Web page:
[Thanks to Georgina Hirsch of Devereux Chambers for preparing this case summary]
Does the letter of UK trade union recognition law comply with Article 11 of the European Convention on Human Rights?
No, says the Central Arbitration Committee in Pharmacists Defence Association v Boots Management Services Ltd.
The Trade Union & Labour Relations (Consolidation) Act 1992 provides a mechanism for a trade union to seek recognition by an employer if that employer does not already recognise a trade union for collective bargaining. The mechanism is regulated by the Central Arbitration Committee, who were faced in this case by an employer who had 'recognised' the Boots Pharmacists Association(BPA) after the Pharmacists Defence Association ('the union') had contacted Boots Management Services Ltd ('the employer') for formal recognition.
This appeared to be a deliberate attempt by the employer to block the independent union's application by recognising the BPA, who were listed as a trade union by the Certification Officer for Trade Unions and Employers Associations ('the CO'), but did not have a Certificate of Independence from the CO. The union accused the BPA of not being independent, and also argued that because the BPA was not allowed to bargain pay, terms and conditions or holiday under their 'recognition' agreement, that agreement did not meet the requirements of compliance with Art.11, which, according to the European Court of Human Rights Grand Chamber decision in Demir & Baykara v Turkey establishes that in principle, the right to collective bargaining is an essential element of the right to form and join trade unions (para 154).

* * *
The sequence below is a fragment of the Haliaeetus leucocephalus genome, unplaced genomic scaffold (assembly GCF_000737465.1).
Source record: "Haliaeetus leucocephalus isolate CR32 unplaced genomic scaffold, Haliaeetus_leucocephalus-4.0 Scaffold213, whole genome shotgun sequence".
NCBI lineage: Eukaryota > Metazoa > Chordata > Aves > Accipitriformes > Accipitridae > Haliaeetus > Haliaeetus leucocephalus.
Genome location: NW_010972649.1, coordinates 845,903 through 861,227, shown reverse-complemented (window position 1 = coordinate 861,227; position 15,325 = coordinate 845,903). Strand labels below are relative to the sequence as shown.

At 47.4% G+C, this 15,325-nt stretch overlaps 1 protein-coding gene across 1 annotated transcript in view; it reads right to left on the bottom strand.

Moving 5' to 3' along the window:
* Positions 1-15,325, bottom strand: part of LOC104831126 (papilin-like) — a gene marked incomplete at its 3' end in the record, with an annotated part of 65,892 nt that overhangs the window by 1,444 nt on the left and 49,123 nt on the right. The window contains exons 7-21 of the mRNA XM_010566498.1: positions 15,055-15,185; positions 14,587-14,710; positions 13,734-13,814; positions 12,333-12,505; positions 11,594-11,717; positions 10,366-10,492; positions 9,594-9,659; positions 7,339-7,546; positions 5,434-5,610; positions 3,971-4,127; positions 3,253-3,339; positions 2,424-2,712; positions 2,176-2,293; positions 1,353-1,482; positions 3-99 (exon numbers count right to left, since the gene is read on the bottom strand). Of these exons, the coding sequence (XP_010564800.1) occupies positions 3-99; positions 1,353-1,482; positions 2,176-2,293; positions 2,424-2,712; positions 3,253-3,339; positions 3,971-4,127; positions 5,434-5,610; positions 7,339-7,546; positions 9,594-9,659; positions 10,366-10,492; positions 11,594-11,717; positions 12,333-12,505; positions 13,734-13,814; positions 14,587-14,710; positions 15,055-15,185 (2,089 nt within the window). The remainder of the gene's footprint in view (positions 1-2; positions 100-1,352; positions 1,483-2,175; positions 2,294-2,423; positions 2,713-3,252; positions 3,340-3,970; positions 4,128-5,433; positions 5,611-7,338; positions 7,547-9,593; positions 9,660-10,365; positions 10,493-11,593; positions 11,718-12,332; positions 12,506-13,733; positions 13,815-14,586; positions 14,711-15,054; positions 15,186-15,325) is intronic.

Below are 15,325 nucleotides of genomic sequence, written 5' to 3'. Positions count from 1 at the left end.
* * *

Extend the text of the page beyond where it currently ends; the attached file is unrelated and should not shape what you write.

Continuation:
The CAC Panel found that TULRCA 1992 was not compliant with Art 11, and in accordance with its duty under the HRA 1998 ss.2&3 it "iron(ed) out a wrinkle" in TULRCA 1992 Sch A1 35 by adding the words "in respect of pay, hours and holiday" as a qualifier to "collective bargaining", with the effect that an agreement between an employer and a non-independent union providing collective bargaining rights limited to facilities for officials and machinery for collective consultation cannot be used to block an application by an independent trade union for recognition for collective bargaining on pay, hours and holidays.